When country singer Glen Campbell announced that he had been diagnosed with Alzheimer’s in 2011, one more tour — The Goodbye Tour — was planned.
Skeptics opined that the now 76-year-old would be blundering on stage, and some even predicted that the ensuing shows in the tour would be like watching a long, slow train wreck.
When » Tuesday, June 26
Where » Sandy Amphitheater, Sandy.
Bottom Line » It was hard to notice that anything was amiss as Glen Campbell showed that star power is a powerful thing.
But Tuesday night at the Sandy Amphitheater, Campbell happily proved everyone wrong by delivering a crowd-pleasing set in front of adoring fans who forgave any missteps.
There were missteps, to be sure. He frequently needed to be reminded what key the next song was in. He flubbed a few lines. At one point, he became confused when he stepped in front of one of the three on-stage teleprompters and then couldn’t find them to help him along.
But Campbell’s aw-shucks, self-deprecating manner covered up much of any awkwardness. With a showmanship that reminded you of the great performers of Las Vegas — corny jokes and all — he showed that an Alzheimer’s diagnosis couldn’t keep him off a stage he seemed to relish so much.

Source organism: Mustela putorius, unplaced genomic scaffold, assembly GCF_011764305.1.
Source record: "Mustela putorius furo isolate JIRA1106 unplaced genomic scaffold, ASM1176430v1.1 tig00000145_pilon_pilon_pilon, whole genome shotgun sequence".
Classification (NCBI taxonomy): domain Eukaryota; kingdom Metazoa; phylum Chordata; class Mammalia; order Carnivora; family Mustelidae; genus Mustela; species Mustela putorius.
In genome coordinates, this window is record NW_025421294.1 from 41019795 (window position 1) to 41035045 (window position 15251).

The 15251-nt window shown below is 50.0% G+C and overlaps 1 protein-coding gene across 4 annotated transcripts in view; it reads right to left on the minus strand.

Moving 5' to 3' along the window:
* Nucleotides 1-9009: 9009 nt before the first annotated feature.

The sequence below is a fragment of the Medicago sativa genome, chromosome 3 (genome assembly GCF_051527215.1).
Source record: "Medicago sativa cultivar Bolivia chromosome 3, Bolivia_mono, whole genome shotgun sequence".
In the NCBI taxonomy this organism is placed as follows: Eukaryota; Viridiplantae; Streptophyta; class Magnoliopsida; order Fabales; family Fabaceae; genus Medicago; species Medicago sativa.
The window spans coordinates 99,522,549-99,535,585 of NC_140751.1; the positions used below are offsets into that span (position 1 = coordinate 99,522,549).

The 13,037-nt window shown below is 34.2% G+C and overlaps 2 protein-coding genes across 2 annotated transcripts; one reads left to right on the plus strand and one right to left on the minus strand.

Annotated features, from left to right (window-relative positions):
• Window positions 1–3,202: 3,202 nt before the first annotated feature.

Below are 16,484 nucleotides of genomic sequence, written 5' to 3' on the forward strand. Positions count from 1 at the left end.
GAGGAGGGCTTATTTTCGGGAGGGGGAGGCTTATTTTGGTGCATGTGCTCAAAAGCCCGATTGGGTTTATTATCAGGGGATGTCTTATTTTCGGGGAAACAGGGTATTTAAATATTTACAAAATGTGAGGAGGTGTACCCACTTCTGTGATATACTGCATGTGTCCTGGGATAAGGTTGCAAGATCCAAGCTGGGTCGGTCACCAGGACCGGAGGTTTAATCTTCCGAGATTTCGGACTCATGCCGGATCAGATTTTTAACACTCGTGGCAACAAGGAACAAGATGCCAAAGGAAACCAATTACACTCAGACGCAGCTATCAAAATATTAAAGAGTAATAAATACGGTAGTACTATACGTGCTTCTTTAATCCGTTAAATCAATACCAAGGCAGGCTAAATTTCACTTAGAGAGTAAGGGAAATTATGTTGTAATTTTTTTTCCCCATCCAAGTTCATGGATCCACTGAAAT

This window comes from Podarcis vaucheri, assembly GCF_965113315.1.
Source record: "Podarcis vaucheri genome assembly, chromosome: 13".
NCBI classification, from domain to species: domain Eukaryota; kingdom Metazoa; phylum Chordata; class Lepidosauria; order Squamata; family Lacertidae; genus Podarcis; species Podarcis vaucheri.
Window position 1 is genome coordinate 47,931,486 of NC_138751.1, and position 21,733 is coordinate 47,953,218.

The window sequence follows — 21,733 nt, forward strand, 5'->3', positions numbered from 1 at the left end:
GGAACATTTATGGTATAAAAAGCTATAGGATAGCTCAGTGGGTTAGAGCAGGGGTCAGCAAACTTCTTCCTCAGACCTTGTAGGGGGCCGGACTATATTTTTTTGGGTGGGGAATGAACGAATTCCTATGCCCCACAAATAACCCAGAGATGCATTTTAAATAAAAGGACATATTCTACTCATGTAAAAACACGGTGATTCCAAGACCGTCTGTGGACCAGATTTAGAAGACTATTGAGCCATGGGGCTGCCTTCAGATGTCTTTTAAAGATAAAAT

The one-hour, 17-song set featured his biggest hits, including his signature song, "Rhinestone Cowboy," as well as "Wichita Lineman" and "By the Time I Get to Phoenix." Despite many of the songs being recorded in the gauzy "countrypolitan" style when they were released in the 1970s, Campbell’s six-piece band made the songs sound contemporary with a leaner, more guitar-based sound. Songs from his most recent album, "Ghost on the Canvas," didn’t sound as if they tried too hard to be current — the songs, much like his entire catalog, are timeless and have held up well.
Campbell’s stage set-up was simple, with three drapes of crushed canvas hanging from the rafters behind him. The most ostentatious (and charming) set piece was Campbell’s bright blue rhinestone-studded shirt that was accented with pink around the cuffs and shoulders.
While he could no longer hit the high notes he once sang with The Beach Boys, Campbell displayed a warm low tenor that captured the sentiment of the lyrics. But don’t mistake that for sentimentality, because Campbell’s amiability made it impossible to feel pity for him.
Best of all, Campbell showed the same skills on the guitar that made him one of the most in-demand session guitarists in the 1960s before he became a singing star. With nimble fingers he unleashed precise electric guitar solos on "Gentle on My Mind," "Try a Little Kindness" and "Wichita Lineman."
While it was not possible to not regret Campbell leaving the stage at the end of the show, flanked by three of his children who played alongside him, it was reassuring to think that a diagnosis of Alzheimer’s is not a death sentence, but an opportunity to display the gifts learned and earned over a lifetime.
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